constraint violations in tests

May 31, 2018

I had some test code that looked something like

@Test public void a() {
  db.insert(0, "a");

@Test public void b() {
  db.insert(0, "a");
  db.insert(1, "b");

@Test public void c() {

There's some stuff to like about this:

  1. pretty straightforward which test is touching which records
  2. pretty clear what you expect to see in the database.

There's a bunch of coincidences here that make this work, though:

  • Some JUnit magic that clears the database before running the test.
  • no other tests running concurrently
  • the database must be non-empty

But it wasn't working, so I got constraint violation errors about a duplicate of id=1.

The 1/2/3 values are accidental complexity -- I have to assign them in my test code, even though that's normally the database's job! The first two would be easy to fix with something like:

long id = db.insertReturningId("a");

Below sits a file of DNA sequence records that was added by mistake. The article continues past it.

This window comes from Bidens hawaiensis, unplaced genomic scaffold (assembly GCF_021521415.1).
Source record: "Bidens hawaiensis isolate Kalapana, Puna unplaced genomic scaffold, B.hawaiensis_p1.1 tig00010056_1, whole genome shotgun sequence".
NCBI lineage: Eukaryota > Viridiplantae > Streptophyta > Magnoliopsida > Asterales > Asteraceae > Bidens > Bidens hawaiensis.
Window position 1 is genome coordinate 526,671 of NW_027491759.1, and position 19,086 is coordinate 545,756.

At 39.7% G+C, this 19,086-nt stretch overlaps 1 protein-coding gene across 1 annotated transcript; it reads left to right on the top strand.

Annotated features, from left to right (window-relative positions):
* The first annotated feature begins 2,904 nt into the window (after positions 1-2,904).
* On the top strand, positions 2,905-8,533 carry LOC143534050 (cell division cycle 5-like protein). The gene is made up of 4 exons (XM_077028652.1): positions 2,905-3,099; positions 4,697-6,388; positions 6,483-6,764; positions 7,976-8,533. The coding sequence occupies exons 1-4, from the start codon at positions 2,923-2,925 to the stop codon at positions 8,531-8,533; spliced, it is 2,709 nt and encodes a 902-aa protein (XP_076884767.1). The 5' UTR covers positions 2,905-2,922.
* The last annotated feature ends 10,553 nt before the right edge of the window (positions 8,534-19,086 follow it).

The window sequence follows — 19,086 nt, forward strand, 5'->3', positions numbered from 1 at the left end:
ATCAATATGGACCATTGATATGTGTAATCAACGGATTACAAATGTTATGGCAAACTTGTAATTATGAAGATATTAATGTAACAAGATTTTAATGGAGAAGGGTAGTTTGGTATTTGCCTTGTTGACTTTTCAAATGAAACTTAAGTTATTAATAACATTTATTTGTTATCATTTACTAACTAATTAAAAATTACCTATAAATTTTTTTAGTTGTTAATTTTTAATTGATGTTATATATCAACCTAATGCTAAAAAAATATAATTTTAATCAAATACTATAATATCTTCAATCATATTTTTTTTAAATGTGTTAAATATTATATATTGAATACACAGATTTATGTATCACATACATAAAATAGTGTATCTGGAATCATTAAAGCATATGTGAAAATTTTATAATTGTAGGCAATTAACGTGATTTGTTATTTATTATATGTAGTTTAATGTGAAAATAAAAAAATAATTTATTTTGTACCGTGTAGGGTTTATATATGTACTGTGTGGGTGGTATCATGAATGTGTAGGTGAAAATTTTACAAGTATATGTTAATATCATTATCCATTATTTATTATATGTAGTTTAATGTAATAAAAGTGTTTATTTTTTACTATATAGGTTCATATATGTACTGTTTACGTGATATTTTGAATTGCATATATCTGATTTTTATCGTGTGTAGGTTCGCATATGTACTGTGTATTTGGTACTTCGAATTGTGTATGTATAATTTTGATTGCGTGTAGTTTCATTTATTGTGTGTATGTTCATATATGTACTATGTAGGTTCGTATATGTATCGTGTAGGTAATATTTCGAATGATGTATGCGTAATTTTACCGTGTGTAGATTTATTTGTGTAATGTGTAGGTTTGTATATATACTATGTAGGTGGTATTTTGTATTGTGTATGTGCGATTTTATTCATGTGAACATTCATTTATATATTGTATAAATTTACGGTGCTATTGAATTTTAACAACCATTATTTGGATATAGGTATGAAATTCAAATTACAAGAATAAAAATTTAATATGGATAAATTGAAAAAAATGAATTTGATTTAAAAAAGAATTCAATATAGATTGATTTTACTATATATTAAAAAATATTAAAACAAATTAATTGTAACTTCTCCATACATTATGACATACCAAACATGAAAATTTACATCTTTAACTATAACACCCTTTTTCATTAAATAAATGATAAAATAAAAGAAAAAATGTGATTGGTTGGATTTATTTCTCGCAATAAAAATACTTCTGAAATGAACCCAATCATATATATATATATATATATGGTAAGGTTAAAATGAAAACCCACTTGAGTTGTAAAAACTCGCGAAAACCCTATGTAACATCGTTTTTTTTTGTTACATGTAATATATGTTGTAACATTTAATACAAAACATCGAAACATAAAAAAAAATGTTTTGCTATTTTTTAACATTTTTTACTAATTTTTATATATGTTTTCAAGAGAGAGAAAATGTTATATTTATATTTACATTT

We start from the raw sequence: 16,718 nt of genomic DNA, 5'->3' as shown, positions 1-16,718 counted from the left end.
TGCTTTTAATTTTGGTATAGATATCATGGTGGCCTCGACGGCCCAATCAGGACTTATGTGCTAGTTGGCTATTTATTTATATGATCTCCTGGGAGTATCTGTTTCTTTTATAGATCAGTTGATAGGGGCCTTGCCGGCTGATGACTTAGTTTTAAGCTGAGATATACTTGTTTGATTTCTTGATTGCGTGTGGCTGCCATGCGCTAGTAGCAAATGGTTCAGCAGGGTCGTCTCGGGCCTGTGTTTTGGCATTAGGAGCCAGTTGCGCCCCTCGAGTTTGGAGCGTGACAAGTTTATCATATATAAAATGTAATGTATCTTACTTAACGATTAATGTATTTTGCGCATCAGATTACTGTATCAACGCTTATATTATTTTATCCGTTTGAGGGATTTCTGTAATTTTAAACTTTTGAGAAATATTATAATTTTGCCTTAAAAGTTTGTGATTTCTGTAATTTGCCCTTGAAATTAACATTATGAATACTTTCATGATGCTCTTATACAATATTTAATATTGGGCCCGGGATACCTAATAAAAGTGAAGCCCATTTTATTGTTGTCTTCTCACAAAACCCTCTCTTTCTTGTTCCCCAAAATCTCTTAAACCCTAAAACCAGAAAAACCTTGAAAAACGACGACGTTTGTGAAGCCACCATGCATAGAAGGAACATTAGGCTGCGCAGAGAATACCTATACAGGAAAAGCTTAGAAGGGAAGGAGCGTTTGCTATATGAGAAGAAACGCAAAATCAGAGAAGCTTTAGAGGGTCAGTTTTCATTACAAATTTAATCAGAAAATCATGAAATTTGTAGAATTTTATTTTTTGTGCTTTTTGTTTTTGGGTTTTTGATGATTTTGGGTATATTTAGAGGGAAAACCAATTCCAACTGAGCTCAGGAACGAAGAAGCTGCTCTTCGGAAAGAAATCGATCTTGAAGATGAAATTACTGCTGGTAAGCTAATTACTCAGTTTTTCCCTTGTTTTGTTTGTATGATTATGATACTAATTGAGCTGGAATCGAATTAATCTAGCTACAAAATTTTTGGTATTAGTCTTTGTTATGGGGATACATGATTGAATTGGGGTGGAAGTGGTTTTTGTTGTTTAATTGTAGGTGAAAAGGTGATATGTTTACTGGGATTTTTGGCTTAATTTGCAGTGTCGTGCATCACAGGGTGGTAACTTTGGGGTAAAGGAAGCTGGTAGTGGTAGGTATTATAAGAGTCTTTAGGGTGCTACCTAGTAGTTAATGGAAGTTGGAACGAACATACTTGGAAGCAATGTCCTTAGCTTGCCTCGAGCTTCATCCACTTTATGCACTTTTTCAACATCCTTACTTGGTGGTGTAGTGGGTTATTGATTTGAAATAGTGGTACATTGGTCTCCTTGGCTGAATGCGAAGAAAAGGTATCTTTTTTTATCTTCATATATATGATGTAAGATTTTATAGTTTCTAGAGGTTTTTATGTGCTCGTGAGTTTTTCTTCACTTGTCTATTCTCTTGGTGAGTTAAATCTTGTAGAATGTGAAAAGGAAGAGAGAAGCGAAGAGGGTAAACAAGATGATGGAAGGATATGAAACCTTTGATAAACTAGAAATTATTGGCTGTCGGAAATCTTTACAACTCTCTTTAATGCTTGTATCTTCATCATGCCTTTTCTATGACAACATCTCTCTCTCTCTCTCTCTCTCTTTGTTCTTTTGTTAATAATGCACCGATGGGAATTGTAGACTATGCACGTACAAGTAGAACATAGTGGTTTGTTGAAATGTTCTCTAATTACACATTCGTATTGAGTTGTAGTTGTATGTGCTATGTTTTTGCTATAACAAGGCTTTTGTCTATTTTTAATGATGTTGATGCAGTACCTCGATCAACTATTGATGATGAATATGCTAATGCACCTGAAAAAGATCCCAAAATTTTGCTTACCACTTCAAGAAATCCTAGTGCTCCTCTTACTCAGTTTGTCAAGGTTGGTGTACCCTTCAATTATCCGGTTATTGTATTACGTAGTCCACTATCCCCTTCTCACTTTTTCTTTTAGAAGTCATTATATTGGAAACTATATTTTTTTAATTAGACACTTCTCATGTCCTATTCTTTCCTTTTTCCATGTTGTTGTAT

but what about the third? One approach is just do a bunch of queries:

long id = 1;
while (db.query(id) != null) {

but that test always passes, so is it a useful test?

(introduce a new PK, uuid?)

(random id)

(use -1?)

multiple thread test cases in java

May 15, 2018

Some of my day job lately has been trying to get a better handle on threads in Java. In particular, we had a really weird race condition resulting from multiple threads processing an input data stream and causing some unexpected conflicts in our data access layer.

To try to replicate the problem in tests, I started with something like this:

private static Runnable runWithDelay(String name, long millis) {
  return () -> {
    try {
    } catch (InterruptedException e) {
      throw new RuntimeException(e);
    System.out.println(name + " finished");

This is just a Runnable that waits a while, and then prints that it finished. Then we can test with something like:

public static void main(String[] args) throws InterruptedException {
  Thread t0 = new Thread(runWithDelay("r0", 200));
  Thread t1 = new Thread(runWithDelay("r1", 300));
  Thread t2 = new Thread(runWithDelay("r2", 100));

  t0.start(); t1.start(); t2.start();

  t0.join(); t1.join(); t2.join();

  System.out.println("Completely finished");

which outputs

r2 finished
r0 finished
r1 finished
Completely finished

as we'd probably expect.

This isn't a very sophisticated use of threads, but it was actually already enough to reproduce our concurrency bug pretty reliably in a local development environment!